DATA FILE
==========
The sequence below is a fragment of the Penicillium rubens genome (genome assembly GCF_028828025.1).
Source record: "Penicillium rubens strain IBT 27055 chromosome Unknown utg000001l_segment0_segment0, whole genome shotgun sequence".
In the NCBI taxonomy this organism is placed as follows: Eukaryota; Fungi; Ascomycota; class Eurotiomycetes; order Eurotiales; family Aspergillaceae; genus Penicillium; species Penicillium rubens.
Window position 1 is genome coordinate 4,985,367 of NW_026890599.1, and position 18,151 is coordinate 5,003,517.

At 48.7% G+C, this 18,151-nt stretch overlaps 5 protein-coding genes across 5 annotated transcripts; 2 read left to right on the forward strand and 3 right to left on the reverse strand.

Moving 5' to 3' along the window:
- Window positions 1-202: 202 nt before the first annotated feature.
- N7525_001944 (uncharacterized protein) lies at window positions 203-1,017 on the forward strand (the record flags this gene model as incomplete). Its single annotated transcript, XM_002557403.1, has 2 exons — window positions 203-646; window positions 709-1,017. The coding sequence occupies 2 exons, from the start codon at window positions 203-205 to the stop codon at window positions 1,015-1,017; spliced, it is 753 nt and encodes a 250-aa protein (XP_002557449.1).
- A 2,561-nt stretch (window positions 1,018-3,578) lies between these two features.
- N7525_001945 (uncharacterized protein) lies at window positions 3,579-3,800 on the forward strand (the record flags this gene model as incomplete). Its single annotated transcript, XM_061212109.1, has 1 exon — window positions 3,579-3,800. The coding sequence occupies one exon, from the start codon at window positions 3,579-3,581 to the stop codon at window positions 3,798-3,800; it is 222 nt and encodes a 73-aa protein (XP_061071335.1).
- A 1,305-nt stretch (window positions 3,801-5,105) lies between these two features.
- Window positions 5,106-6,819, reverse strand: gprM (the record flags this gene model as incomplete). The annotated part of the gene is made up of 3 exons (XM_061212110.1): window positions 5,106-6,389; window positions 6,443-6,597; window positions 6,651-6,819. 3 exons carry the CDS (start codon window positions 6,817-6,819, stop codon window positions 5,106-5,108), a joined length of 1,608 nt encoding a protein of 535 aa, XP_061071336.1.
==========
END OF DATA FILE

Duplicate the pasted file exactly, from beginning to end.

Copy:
The sequence below is a fragment of the Penicillium rubens genome (genome assembly GCF_028828025.1).
Source record: "Penicillium rubens strain IBT 27055 chromosome Unknown utg000001l_segment0_segment0, whole genome shotgun sequence".
In the NCBI taxonomy this organism is placed as follows: Eukaryota; Fungi; Ascomycota; class Eurotiomycetes; order Eurotiales; family Aspergillaceae; genus Penicillium; species Penicillium rubens.
Window position 1 is genome coordinate 4,985,367 of NW_026890599.1, and position 18,151 is coordinate 5,003,517.

At 48.7% G+C, this 18,151-nt stretch overlaps 5 protein-coding genes across 5 annotated transcripts; 2 read left to right on the forward strand and 3 right to left on the reverse strand.

Moving 5' to 3' along the window:
- Window positions 1-202: 202 nt before the first annotated feature.
- N7525_001944 (uncharacterized protein) lies at window positions 203-1,017 on the forward strand (the record flags this gene model as incomplete). Its single annotated transcript, XM_002557403.1, has 2 exons — window positions 203-646; window positions 709-1,017. The coding sequence occupies 2 exons, from the start codon at window positions 203-205 to the stop codon at window positions 1,015-1,017; spliced, it is 753 nt and encodes a 250-aa protein (XP_002557449.1).
- A 2,561-nt stretch (window positions 1,018-3,578) lies between these two features.
- N7525_001945 (uncharacterized protein) lies at window positions 3,579-3,800 on the forward strand (the record flags this gene model as incomplete). Its single annotated transcript, XM_061212109.1, has 1 exon — window positions 3,579-3,800. The coding sequence occupies one exon, from the start codon at window positions 3,579-3,581 to the stop codon at window positions 3,798-3,800; it is 222 nt and encodes a 73-aa protein (XP_061071335.1).
- A 1,305-nt stretch (window positions 3,801-5,105) lies between these two features.
- Window positions 5,106-6,819, reverse strand: gprM (the record flags this gene model as incomplete). The annotated part of the gene is made up of 3 exons (XM_061212110.1): window positions 5,106-6,389; window positions 6,443-6,597; window positions 6,651-6,819. 3 exons carry the CDS (start codon window positions 6,817-6,819, stop codon window positions 5,106-5,108), a joined length of 1,608 nt encoding a protein of 535 aa, XP_061071336.1.